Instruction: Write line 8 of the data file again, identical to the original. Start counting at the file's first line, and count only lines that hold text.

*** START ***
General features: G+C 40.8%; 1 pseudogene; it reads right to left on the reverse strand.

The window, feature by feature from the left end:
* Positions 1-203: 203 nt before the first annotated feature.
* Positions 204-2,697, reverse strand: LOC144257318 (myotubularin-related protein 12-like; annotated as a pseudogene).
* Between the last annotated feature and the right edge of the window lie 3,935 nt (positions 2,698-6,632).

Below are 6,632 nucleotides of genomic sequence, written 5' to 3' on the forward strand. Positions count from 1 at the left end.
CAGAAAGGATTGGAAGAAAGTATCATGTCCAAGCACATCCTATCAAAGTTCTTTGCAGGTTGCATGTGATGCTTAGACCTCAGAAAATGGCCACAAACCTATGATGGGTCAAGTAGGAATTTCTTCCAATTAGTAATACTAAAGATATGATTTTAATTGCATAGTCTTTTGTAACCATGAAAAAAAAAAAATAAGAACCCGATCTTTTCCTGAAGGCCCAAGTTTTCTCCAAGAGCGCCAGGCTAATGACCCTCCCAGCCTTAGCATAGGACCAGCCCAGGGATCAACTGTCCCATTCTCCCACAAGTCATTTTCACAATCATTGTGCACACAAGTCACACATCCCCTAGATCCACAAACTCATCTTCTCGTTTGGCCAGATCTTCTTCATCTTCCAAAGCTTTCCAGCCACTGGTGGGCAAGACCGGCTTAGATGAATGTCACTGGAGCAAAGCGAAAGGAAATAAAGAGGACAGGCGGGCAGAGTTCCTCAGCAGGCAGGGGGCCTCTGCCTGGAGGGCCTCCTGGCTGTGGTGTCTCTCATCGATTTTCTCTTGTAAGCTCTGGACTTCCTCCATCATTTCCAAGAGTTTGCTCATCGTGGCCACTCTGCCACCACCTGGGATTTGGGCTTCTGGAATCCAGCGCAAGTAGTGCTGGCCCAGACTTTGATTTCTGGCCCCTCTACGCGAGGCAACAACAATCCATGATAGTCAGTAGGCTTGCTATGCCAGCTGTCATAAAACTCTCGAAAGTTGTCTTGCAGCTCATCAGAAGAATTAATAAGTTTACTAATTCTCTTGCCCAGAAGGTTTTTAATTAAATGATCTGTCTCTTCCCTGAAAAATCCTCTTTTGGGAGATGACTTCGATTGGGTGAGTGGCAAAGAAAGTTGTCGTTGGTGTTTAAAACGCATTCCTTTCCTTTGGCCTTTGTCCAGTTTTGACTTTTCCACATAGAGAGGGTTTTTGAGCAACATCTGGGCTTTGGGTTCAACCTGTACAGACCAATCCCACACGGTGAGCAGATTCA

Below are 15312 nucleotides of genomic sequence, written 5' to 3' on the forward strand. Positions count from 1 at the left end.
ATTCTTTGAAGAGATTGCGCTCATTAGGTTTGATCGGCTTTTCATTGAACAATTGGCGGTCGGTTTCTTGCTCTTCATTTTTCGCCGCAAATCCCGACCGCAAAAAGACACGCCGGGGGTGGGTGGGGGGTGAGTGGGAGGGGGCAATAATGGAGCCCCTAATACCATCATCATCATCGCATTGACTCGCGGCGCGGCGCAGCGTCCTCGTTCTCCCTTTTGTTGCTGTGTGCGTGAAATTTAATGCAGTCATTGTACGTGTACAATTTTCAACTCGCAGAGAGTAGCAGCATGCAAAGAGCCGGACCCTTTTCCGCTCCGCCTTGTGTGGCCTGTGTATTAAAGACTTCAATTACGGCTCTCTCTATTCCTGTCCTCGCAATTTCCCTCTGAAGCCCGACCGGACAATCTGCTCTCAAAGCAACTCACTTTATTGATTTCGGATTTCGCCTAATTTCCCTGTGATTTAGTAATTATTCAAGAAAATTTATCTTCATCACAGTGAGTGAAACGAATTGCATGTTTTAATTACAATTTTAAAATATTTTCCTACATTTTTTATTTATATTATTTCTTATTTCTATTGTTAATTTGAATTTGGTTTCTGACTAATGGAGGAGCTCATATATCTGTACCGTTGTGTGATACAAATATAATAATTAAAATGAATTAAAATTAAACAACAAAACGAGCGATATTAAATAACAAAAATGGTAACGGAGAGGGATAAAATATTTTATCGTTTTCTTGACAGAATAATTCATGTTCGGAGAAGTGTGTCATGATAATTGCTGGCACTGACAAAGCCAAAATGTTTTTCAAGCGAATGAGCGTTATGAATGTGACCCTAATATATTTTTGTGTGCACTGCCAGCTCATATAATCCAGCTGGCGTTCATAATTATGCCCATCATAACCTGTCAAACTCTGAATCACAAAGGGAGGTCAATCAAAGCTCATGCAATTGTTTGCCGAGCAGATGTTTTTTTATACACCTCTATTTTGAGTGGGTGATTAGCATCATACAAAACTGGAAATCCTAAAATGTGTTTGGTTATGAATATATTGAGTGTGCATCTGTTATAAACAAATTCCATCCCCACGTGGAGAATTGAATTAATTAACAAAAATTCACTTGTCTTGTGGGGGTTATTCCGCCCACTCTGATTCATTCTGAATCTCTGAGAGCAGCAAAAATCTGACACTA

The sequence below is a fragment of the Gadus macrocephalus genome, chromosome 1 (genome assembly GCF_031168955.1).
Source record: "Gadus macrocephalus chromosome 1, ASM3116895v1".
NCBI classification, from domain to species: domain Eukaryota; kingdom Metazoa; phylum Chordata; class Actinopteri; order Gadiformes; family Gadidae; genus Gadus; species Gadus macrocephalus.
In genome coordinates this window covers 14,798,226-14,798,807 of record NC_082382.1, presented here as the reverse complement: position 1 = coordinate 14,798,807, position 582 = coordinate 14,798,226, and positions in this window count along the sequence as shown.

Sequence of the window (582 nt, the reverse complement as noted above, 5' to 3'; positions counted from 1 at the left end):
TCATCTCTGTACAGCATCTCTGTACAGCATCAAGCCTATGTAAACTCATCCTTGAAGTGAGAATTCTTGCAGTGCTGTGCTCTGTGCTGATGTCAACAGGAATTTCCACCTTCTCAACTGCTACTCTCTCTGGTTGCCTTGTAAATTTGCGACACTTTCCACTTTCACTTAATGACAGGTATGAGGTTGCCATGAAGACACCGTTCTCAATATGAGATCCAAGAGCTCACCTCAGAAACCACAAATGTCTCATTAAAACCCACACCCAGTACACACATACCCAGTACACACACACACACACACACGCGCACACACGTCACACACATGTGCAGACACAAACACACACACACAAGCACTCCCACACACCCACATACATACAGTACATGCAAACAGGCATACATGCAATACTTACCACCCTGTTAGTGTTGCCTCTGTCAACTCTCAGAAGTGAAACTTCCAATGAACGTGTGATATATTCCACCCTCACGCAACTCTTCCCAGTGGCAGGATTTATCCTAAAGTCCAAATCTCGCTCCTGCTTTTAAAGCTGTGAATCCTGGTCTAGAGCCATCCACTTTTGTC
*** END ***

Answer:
Below are 15312 nucleotides of genomic sequence, written 5' to 3' on the forward strand. Positions count from 1 at the left end.